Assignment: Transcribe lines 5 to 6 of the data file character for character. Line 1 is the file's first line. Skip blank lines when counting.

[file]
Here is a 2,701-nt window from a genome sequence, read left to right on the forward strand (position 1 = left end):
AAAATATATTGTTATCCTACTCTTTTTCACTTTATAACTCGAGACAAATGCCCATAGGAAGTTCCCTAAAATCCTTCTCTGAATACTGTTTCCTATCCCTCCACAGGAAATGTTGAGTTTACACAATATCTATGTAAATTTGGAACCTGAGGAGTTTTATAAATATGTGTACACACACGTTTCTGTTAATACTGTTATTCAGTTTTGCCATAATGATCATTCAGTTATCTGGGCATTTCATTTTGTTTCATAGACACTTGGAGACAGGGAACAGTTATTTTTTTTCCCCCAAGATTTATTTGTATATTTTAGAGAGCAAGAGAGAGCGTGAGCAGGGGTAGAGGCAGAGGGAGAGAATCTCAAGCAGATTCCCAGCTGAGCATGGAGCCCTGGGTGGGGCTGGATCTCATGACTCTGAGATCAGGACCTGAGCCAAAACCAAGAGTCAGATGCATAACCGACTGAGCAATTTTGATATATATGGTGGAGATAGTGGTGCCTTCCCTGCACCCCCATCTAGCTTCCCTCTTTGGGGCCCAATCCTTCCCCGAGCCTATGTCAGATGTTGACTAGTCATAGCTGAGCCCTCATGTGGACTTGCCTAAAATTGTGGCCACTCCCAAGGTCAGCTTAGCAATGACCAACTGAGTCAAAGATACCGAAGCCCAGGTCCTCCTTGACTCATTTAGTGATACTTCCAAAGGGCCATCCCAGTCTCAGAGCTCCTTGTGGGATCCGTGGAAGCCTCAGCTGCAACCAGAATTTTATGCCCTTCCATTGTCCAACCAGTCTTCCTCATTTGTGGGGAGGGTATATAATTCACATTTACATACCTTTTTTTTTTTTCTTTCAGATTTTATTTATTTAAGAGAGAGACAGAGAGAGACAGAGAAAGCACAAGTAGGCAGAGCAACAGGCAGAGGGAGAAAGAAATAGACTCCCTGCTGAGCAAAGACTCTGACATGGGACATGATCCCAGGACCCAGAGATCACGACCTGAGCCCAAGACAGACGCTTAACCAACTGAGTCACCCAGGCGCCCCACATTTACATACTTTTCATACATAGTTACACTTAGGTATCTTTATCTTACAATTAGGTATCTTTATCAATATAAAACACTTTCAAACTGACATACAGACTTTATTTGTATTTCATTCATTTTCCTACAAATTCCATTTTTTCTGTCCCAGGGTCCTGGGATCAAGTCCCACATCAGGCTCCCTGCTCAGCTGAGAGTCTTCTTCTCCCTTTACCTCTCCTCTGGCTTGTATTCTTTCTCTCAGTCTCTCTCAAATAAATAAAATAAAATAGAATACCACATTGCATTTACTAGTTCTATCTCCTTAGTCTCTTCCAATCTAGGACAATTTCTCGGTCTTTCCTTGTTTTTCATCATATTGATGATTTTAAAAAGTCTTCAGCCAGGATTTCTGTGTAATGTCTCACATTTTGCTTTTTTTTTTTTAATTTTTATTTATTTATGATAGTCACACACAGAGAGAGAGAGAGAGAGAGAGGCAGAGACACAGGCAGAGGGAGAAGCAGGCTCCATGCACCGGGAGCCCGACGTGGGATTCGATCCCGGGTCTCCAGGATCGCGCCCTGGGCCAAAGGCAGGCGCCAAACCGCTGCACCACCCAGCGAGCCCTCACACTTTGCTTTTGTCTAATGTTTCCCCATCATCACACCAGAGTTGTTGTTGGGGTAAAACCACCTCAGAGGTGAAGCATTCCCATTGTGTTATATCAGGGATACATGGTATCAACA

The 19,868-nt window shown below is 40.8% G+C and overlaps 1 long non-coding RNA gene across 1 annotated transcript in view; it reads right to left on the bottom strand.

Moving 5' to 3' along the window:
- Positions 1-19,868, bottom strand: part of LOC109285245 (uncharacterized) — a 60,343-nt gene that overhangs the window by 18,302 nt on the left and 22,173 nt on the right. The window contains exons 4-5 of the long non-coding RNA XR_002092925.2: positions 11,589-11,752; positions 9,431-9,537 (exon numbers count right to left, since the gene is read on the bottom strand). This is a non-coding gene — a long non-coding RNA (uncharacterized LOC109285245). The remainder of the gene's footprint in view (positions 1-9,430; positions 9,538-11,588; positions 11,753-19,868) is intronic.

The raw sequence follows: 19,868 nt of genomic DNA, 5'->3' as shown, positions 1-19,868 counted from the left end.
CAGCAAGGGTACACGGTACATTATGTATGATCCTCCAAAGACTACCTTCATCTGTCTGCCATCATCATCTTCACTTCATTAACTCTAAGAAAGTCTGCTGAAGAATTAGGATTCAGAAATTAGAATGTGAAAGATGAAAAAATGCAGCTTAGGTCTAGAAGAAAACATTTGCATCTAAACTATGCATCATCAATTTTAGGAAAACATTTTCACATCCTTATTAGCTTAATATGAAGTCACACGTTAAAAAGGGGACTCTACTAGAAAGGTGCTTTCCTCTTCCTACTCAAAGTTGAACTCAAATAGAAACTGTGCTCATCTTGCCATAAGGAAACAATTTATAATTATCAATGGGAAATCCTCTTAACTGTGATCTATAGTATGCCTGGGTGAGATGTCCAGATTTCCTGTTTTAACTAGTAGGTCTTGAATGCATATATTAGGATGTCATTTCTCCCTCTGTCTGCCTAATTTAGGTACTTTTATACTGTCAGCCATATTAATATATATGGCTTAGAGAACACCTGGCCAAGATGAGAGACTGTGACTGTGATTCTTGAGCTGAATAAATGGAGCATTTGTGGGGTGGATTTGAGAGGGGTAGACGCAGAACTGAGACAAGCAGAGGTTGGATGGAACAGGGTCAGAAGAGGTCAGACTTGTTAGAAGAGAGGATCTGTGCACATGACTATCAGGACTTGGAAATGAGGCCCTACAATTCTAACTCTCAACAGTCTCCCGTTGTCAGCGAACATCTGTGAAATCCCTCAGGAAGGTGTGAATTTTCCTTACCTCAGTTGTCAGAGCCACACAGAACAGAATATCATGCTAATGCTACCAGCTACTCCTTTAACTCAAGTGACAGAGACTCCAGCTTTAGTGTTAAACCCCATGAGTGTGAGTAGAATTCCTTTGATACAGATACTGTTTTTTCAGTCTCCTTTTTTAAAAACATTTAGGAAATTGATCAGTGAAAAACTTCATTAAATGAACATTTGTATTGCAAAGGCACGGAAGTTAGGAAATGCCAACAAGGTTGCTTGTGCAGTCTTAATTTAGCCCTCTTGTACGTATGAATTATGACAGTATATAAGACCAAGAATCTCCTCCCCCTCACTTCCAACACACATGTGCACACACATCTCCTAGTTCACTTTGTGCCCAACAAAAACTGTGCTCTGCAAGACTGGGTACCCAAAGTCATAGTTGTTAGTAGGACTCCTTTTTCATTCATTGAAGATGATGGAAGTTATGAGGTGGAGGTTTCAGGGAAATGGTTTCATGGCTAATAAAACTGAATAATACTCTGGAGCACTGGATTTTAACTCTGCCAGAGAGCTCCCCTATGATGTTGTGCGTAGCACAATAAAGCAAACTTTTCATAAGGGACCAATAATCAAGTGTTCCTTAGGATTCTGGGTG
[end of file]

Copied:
- Positions 1-19,868, bottom strand: part of LOC109285245 (uncharacterized) — a 60,343-nt gene that overhangs the window by 18,302 nt on the left and 22,173 nt on the right. The window contains exons 4-5 of the long non-coding RNA XR_002092925.2: positions 11,589-11,752; positions 9,431-9,537 (exon numbers count right to left, since the gene is read on the bottom strand). This is a non-coding gene — a long non-coding RNA (uncharacterized LOC109285245). The remainder of the gene's footprint in view (positions 1-9,430; positions 9,538-11,588; positions 11,753-19,868) is intronic.

The raw sequence follows: 19,868 nt of genomic DNA, 5'->3' as shown, positions 1-19,868 counted from the left end.